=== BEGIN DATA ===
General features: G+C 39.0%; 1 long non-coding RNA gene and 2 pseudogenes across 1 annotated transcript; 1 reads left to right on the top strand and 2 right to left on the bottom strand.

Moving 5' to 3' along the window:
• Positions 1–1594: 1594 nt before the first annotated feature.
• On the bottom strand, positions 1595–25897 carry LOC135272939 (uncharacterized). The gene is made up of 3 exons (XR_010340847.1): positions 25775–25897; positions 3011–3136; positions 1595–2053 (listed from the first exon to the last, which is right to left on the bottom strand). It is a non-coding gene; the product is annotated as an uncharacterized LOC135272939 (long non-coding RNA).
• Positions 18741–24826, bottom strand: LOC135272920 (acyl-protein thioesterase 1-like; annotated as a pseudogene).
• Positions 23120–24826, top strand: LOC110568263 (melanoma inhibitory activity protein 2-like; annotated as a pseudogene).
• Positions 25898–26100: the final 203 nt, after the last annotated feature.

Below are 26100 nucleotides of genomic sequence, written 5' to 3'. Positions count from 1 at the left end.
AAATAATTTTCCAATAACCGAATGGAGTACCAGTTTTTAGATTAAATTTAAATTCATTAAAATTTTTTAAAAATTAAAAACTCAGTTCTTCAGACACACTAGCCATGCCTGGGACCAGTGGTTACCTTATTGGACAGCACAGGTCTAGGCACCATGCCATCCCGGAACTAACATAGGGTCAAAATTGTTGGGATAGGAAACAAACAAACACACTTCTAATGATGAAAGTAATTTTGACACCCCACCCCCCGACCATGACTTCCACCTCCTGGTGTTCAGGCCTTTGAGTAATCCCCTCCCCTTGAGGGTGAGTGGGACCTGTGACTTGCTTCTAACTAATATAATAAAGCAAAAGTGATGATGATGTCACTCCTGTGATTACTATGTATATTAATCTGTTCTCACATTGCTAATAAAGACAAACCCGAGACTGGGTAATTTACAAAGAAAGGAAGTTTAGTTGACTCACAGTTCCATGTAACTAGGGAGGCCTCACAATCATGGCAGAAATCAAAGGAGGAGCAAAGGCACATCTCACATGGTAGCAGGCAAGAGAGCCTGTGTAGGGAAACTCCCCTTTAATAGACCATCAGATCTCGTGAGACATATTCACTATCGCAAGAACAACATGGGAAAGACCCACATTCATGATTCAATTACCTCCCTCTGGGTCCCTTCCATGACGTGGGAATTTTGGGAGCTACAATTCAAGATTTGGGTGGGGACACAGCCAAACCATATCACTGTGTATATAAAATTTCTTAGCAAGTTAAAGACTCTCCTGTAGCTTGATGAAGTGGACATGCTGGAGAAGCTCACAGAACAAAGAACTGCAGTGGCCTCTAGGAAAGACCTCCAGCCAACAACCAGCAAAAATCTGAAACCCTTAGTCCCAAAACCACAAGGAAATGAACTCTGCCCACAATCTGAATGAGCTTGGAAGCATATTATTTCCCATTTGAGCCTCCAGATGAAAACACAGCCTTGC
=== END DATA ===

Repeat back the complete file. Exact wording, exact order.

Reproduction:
General features: G+C 39.0%; 1 long non-coding RNA gene and 2 pseudogenes across 1 annotated transcript; 1 reads left to right on the top strand and 2 right to left on the bottom strand.

Moving 5' to 3' along the window:
• Positions 1–1594: 1594 nt before the first annotated feature.
• On the bottom strand, positions 1595–25897 carry LOC135272939 (uncharacterized). The gene is made up of 3 exons (XR_010340847.1): positions 25775–25897; positions 3011–3136; positions 1595–2053 (listed from the first exon to the last, which is right to left on the bottom strand). It is a non-coding gene; the product is annotated as an uncharacterized LOC135272939 (long non-coding RNA).
• Positions 18741–24826, bottom strand: LOC135272920 (acyl-protein thioesterase 1-like; annotated as a pseudogene).
• Positions 23120–24826, top strand: LOC110568263 (melanoma inhibitory activity protein 2-like; annotated as a pseudogene).
• Positions 25898–26100: the final 203 nt, after the last annotated feature.

Below are 26100 nucleotides of genomic sequence, written 5' to 3'. Positions count from 1 at the left end.
AAATAATTTTCCAATAACCGAATGGAGTACCAGTTTTTAGATTAAATTTAAATTCATTAAAATTTTTTAAAAATTAAAAACTCAGTTCTTCAGACACACTAGCCATGCCTGGGACCAGTGGTTACCTTATTGGACAGCACAGGTCTAGGCACCATGCCATCCCGGAACTAACATAGGGTCAAAATTGTTGGGATAGGAAACAAACAAACACACTTCTAATGATGAAAGTAATTTTGACACCCCACCCCCCGACCATGACTTCCACCTCCTGGTGTTCAGGCCTTTGAGTAATCCCCTCCCCTTGAGGGTGAGTGGGACCTGTGACTTGCTTCTAACTAATATAATAAAGCAAAAGTGATGATGATGTCACTCCTGTGATTACTATGTATATTAATCTGTTCTCACATTGCTAATAAAGACAAACCCGAGACTGGGTAATTTACAAAGAAAGGAAGTTTAGTTGACTCACAGTTCCATGTAACTAGGGAGGCCTCACAATCATGGCAGAAATCAAAGGAGGAGCAAAGGCACATCTCACATGGTAGCAGGCAAGAGAGCCTGTGTAGGGAAACTCCCCTTTAATAGACCATCAGATCTCGTGAGACATATTCACTATCGCAAGAACAACATGGGAAAGACCCACATTCATGATTCAATTACCTCCCTCTGGGTCCCTTCCATGACGTGGGAATTTTGGGAGCTACAATTCAAGATTTGGGTGGGGACACAGCCAAACCATATCACTGTGTATATAAAATTTCTTAGCAAGTTAAAGACTCTCCTGTAGCTTGATGAAGTGGACATGCTGGAGAAGCTCACAGAACAAAGAACTGCAGTGGCCTCTAGGAAAGACCTCCAGCCAACAACCAGCAAAAATCTGAAACCCTTAGTCCCAAAACCACAAGGAAATGAACTCTGCCCACAATCTGAATGAGCTTGGAAGCATATTATTTCCCATTTGAGCCTCCAGATGAAAACACAGCCTTGC